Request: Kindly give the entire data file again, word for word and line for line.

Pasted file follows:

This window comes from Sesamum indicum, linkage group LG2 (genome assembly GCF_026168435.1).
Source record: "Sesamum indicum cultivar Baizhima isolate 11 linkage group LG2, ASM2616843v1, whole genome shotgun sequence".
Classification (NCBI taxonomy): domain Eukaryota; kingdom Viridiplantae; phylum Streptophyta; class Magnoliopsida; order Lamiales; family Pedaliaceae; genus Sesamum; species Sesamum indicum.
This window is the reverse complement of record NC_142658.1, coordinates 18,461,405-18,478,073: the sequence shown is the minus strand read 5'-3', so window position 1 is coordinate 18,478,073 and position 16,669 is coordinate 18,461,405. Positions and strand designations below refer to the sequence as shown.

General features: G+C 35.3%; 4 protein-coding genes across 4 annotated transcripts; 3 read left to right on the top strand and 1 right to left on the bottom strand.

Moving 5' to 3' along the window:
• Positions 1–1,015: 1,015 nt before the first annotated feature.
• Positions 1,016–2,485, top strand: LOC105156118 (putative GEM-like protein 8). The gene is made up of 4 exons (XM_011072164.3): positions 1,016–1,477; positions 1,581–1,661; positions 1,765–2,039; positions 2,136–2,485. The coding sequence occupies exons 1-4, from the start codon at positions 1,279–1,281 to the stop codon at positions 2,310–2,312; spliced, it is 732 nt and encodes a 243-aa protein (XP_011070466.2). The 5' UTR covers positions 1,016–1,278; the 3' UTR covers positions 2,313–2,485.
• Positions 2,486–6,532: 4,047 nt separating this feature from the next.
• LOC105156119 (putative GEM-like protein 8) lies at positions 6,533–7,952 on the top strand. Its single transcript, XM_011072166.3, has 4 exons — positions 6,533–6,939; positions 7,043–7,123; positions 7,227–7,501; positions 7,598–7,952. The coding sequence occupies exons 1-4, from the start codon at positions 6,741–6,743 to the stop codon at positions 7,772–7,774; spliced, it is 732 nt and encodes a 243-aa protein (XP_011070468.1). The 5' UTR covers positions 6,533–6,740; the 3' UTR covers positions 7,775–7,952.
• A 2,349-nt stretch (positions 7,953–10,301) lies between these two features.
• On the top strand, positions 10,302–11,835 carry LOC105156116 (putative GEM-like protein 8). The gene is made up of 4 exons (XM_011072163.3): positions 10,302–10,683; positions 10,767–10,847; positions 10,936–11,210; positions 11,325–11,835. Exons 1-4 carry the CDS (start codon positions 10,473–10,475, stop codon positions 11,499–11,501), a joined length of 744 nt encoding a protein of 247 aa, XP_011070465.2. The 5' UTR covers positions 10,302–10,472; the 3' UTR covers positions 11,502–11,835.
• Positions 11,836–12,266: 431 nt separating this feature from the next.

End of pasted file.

This window comes from Sesamum indicum, linkage group LG2 (genome assembly GCF_026168435.1).
Source record: "Sesamum indicum cultivar Baizhima isolate 11 linkage group LG2, ASM2616843v1, whole genome shotgun sequence".
Classification (NCBI taxonomy): domain Eukaryota; kingdom Viridiplantae; phylum Streptophyta; class Magnoliopsida; order Lamiales; family Pedaliaceae; genus Sesamum; species Sesamum indicum.
This window is the reverse complement of record NC_142658.1, coordinates 18,461,405-18,478,073: the sequence shown is the minus strand read 5'-3', so window position 1 is coordinate 18,478,073 and position 16,669 is coordinate 18,461,405. Positions and strand designations below refer to the sequence as shown.

General features: G+C 35.3%; 4 protein-coding genes across 4 annotated transcripts; 3 read left to right on the top strand and 1 right to left on the bottom strand.

Moving 5' to 3' along the window:
• Positions 1–1,015: 1,015 nt before the first annotated feature.
• Positions 1,016–2,485, top strand: LOC105156118 (putative GEM-like protein 8). The gene is made up of 4 exons (XM_011072164.3): positions 1,016–1,477; positions 1,581–1,661; positions 1,765–2,039; positions 2,136–2,485. The coding sequence occupies exons 1-4, from the start codon at positions 1,279–1,281 to the stop codon at positions 2,310–2,312; spliced, it is 732 nt and encodes a 243-aa protein (XP_011070466.2). The 5' UTR covers positions 1,016–1,278; the 3' UTR covers positions 2,313–2,485.
• Positions 2,486–6,532: 4,047 nt separating this feature from the next.
• LOC105156119 (putative GEM-like protein 8) lies at positions 6,533–7,952 on the top strand. Its single transcript, XM_011072166.3, has 4 exons — positions 6,533–6,939; positions 7,043–7,123; positions 7,227–7,501; positions 7,598–7,952. The coding sequence occupies exons 1-4, from the start codon at positions 6,741–6,743 to the stop codon at positions 7,772–7,774; spliced, it is 732 nt and encodes a 243-aa protein (XP_011070468.1). The 5' UTR covers positions 6,533–6,740; the 3' UTR covers positions 7,775–7,952.
• A 2,349-nt stretch (positions 7,953–10,301) lies between these two features.
• On the top strand, positions 10,302–11,835 carry LOC105156116 (putative GEM-like protein 8). The gene is made up of 4 exons (XM_011072163.3): positions 10,302–10,683; positions 10,767–10,847; positions 10,936–11,210; positions 11,325–11,835. Exons 1-4 carry the CDS (start codon positions 10,473–10,475, stop codon positions 11,499–11,501), a joined length of 744 nt encoding a protein of 247 aa, XP_011070465.2. The 5' UTR covers positions 10,302–10,472; the 3' UTR covers positions 11,502–11,835.
• Positions 11,836–12,266: 431 nt separating this feature from the next.